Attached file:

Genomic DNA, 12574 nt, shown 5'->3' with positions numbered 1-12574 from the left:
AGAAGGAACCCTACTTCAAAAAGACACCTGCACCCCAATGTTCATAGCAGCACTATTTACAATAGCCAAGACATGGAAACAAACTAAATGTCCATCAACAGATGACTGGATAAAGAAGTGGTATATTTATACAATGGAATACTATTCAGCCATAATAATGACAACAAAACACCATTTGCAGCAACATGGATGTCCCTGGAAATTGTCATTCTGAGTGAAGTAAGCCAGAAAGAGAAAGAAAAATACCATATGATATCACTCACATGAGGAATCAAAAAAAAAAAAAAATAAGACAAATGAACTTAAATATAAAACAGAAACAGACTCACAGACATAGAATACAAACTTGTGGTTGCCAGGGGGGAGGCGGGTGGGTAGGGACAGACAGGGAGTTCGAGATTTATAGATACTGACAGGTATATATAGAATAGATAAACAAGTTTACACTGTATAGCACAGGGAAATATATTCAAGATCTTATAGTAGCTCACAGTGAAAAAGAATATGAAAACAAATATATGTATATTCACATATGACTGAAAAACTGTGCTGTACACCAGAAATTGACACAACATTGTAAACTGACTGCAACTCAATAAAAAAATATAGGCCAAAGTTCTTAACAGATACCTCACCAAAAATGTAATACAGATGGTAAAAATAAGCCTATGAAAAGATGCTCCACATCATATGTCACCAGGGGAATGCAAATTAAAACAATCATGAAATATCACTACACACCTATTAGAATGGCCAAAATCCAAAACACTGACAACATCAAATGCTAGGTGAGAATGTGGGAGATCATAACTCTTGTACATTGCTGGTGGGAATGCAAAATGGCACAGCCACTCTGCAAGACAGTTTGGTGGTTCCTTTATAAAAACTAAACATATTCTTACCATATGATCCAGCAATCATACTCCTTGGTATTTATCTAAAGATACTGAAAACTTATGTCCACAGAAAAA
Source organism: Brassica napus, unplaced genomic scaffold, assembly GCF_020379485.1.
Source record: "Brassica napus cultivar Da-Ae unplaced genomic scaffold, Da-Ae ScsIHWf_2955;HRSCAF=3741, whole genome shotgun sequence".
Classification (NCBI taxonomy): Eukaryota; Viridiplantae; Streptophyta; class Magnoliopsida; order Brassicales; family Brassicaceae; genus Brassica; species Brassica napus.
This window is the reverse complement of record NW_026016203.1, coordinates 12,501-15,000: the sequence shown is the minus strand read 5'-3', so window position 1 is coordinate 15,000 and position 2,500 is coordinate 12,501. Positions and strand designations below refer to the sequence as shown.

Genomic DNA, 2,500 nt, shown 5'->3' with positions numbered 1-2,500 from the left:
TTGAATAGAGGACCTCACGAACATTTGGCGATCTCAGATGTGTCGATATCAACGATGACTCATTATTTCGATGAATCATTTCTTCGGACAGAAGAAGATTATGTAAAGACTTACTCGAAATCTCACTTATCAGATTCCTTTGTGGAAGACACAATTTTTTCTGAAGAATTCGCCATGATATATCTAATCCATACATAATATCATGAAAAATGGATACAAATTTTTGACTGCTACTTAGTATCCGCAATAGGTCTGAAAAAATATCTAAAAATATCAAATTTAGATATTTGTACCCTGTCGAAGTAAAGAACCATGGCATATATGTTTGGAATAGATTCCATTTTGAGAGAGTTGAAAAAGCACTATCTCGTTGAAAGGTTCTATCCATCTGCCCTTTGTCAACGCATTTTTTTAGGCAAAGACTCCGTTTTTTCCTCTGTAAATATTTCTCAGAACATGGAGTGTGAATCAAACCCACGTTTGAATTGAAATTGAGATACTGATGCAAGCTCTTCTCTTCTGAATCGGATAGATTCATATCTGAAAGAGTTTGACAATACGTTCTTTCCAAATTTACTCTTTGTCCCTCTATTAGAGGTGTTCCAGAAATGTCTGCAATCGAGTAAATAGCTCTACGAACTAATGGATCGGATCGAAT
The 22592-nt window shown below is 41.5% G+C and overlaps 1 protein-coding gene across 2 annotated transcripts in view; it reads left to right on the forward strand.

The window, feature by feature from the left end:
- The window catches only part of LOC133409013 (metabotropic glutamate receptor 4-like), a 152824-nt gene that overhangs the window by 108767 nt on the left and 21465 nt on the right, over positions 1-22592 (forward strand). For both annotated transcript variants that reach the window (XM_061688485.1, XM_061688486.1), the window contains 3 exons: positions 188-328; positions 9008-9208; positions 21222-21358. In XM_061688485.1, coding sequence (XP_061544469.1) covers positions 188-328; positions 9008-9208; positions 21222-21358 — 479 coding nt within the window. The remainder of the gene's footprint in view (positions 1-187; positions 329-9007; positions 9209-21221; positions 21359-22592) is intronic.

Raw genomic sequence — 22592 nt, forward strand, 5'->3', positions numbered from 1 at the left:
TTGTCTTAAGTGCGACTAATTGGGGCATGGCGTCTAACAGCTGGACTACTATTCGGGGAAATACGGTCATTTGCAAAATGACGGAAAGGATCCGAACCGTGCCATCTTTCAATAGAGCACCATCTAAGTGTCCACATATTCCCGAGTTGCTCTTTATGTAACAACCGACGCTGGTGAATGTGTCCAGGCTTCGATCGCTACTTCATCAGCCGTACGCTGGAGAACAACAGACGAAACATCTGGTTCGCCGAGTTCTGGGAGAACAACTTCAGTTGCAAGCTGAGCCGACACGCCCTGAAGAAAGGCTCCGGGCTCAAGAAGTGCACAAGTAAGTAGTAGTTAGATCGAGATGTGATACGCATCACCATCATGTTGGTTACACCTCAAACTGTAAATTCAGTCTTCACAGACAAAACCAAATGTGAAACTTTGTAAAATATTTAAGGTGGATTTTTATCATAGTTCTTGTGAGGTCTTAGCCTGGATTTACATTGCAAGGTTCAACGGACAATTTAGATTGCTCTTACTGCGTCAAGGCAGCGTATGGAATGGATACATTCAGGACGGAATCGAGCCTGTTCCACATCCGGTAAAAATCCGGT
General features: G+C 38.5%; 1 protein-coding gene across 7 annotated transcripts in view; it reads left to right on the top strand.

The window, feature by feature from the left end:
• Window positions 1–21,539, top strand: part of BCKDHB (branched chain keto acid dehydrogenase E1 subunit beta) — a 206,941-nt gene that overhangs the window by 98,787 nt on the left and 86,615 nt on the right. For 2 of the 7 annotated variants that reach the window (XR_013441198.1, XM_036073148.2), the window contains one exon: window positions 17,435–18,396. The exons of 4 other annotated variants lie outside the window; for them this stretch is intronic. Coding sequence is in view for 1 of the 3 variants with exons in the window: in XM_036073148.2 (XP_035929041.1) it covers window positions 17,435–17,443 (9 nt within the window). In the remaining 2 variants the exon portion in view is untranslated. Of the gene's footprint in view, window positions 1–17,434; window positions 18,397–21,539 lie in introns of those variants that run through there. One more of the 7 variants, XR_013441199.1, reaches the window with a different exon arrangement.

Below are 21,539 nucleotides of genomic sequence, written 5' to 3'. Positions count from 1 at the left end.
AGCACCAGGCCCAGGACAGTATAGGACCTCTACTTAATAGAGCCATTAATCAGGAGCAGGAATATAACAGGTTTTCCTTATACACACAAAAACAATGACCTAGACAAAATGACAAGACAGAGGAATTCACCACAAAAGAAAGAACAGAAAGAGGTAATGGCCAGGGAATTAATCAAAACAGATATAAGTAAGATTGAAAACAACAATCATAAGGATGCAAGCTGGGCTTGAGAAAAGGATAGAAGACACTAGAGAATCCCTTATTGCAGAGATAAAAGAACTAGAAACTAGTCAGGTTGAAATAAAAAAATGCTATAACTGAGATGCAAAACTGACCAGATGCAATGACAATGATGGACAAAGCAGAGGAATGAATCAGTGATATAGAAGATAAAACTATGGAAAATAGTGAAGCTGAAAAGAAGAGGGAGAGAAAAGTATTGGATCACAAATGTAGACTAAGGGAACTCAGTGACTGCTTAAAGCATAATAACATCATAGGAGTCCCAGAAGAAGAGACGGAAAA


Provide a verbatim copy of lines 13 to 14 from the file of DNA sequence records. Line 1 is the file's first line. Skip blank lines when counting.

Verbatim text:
TTGTCTTAAGTGCGACTAATTGGGGCATGGCGTCTAACAGCTGGACTACTATTCGGGGAAATACGGTCATTTGCAAAATGACGGAAAGGATCCGAACCGTGCCATCTTTCAATAGAGCACCATCTAAGTGTCCACATATTCCCGAGTTGCTCTTTATGTAACAACCGACGCTGGTGAATGTGTCCAGGCTTCGATCGCTACTTCATCAGCCGTACGCTGGAGAACAACAGACGAAACATCTGGTTCGCCGAGTTCTGGGAGAACAACTTCAGTTGCAAGCTGAGCCGACACGCCCTGAAGAAAGGCTCCGGGCTCAAGAAGTGCACAAGTAAGTAGTAGTTAGATCGAGATGTGATACGCATCACCATCATGTTGGTTACACCTCAAACTGTAAATTCAGTCTTCACAGACAAAACCAAATGTGAAACTTTGTAAAATATTTAAGGTGGATTTTTATCATAGTTCTTGTGAGGTCTTAGCCTGGATTTACATTGCAAGGTTCAACGGACAATTTAGATTGCTCTTACTGCGTCAAGGCAGCGTATGGAATGGATACATTCAGGACGGAATCGAGCCTGTTCCACATCCGGTAAAAATCCGGT
General features: G+C 38.5%; 1 protein-coding gene across 7 annotated transcripts in view; it reads left to right on the top strand.